Background: This study examined jurisdictional, organizational, and structural characteristics associated with capacity to deliver 10 essential public health services (EPHS) in Massachusetts, a state where a majority of local public health departments serve small municipalities.
Design: A survey was administered to local health directors or board of health chairs.
Measures: The main outcome of the study was capacity to perform EPHS, measured by a 25-item screening tool.
Results: Seventy percent of the 351 boards of health in Massachusetts participated in the study. Greatest capacity was demonstrated in EPHS 2 (Diagnose and Investigate Health Problems) and EPHS 6 (Enforce Laws and Regulations). The capacity to perform the 8 other essential services was limited. Bivariate analysis indicates that overall capacity to perform EPHS is significantly associated with population size, poverty rate, annual municipal budget, and perceived understanding of the roles and responsibilities of local boards of health among elected municipal officials. The latter was the strongest predictor of overall capacity in multivariate analysis.
Conclusions: Findings are aligned with studies examining factors associated with capacity to perform EPHS in large public health jurisdictions. The results suggest that one strategy for improving capacity to perform EPHS in smaller jurisdictions is to educate elected municipal leaders about the responsibilities of local health officials. Clarification regarding the role small jurisdictions with limited resources can play to ensure the equitable delivery of essential public health services and a strategy for measuring their contributions is important, especially as the national public health accreditation program gains momentum in the United States.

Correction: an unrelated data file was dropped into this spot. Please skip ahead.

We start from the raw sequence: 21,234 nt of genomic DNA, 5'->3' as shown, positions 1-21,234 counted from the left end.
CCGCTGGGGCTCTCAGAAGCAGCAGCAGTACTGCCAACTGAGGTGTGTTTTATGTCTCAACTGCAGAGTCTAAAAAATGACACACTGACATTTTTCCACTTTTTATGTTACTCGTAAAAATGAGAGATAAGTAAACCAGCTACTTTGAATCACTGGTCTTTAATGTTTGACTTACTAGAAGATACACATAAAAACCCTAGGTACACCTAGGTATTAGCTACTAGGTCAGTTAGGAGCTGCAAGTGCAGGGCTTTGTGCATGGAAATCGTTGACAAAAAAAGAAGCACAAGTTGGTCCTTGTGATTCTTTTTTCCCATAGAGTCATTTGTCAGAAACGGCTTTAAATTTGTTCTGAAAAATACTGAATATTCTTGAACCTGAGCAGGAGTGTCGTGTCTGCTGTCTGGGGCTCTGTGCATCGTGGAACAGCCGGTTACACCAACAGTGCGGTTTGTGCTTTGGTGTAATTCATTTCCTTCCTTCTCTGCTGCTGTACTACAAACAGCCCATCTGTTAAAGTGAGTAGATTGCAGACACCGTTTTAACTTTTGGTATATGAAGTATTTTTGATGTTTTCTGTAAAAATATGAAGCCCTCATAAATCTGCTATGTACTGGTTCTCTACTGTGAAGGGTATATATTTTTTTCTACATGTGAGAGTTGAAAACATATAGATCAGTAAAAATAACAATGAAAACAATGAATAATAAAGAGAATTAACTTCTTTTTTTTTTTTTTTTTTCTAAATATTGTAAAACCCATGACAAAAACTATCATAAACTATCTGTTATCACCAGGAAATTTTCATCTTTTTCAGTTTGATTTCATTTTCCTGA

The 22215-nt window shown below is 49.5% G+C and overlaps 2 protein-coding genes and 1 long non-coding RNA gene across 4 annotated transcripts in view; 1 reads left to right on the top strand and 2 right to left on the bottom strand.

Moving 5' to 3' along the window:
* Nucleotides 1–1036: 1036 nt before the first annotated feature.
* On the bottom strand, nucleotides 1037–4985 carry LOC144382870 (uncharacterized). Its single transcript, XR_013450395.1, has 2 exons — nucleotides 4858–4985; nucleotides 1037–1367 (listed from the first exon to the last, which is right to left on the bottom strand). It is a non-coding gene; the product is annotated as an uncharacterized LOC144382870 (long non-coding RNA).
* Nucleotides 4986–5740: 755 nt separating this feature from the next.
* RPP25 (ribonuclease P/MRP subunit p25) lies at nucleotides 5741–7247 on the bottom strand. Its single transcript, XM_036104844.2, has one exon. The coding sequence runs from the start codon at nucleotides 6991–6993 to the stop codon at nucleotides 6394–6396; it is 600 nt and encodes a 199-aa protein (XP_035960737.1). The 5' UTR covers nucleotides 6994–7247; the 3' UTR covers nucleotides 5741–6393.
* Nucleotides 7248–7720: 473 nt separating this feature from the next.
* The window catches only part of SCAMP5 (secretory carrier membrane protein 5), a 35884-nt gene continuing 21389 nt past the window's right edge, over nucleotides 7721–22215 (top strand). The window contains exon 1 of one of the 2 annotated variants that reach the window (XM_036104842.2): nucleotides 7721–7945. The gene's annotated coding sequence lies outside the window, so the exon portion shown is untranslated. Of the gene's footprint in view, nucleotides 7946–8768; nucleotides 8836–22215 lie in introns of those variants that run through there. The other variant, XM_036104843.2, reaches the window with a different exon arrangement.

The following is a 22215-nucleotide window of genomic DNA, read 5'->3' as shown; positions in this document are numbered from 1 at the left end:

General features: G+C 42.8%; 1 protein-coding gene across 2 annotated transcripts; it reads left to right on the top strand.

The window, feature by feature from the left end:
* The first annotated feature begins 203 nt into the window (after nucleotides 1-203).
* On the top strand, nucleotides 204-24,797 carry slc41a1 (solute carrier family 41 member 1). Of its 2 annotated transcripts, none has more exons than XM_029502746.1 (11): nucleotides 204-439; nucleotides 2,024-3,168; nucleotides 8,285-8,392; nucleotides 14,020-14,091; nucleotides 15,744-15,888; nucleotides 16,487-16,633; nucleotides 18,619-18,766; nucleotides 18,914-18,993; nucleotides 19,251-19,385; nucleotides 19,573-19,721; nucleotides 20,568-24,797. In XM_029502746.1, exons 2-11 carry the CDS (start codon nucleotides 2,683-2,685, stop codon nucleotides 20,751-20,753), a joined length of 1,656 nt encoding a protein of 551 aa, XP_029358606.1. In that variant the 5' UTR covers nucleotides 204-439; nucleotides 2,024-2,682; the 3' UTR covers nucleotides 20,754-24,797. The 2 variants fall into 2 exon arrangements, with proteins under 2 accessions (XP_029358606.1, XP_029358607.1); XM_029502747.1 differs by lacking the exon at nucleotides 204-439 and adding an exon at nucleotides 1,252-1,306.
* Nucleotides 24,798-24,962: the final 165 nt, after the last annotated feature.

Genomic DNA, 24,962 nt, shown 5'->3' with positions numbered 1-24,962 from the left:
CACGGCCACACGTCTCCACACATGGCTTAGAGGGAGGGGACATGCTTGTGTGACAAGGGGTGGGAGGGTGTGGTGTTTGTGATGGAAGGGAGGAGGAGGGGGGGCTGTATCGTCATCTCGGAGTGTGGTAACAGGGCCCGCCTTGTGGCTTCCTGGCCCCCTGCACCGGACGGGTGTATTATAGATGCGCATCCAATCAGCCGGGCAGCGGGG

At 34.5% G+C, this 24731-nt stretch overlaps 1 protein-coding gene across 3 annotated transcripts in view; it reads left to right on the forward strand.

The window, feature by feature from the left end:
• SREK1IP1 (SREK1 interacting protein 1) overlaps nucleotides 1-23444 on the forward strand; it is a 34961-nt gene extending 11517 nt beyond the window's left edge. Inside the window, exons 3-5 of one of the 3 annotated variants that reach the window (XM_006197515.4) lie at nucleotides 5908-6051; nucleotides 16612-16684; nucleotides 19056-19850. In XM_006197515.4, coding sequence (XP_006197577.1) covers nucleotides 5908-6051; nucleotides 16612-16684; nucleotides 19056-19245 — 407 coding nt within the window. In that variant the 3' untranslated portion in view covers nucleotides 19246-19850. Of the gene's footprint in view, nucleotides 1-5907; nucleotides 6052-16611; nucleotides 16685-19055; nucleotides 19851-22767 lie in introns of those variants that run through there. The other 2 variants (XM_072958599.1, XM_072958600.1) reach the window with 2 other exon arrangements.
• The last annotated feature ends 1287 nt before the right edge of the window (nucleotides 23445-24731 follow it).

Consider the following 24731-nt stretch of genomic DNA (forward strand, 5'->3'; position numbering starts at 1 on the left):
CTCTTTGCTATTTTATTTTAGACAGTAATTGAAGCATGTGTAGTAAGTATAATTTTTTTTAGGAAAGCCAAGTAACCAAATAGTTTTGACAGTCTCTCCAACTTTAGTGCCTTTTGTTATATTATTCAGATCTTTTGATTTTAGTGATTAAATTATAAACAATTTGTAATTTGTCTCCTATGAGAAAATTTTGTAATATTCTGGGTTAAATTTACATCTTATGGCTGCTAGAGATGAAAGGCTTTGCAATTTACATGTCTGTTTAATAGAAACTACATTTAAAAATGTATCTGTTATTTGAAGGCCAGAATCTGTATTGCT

This study examined jurisdictional, organizational, and structural characteristics associated with capacity to deliver 10 essential public health services in Massachusetts, a state where most local public health departments serve small municipalities.
Institute for Community Health, Cambridge (Drs Hyde, Arsenault, and Fried and Mss Waggett and Mills); School of Public Health, Boston University, Boston (Mr Cox and Ms MacVarish), Massachusetts.
Correspondence: Justeen Hyde, PhD, Institute for Community Health, 163 Gore St, Cambridge, MA 02141 (firstname.lastname@example.org).
This study was funded by the Robert Wood Johnson Foundation as part of the Research Implementation Award. The authors thank the members of the Massachusetts Practice–Based Research Network, for their contributions to the development and implementation of the study presented in this article, and the steering committee members Geoff Wilkinson, Phoebe Walker, Donna Moultrup, Sandy Collins, Jim White, Cheryl Sbarra, and Michael Moore. The authors also thank Glen Mays for his guidance during the development phase of the study.
The authors declare no conflicts of interest.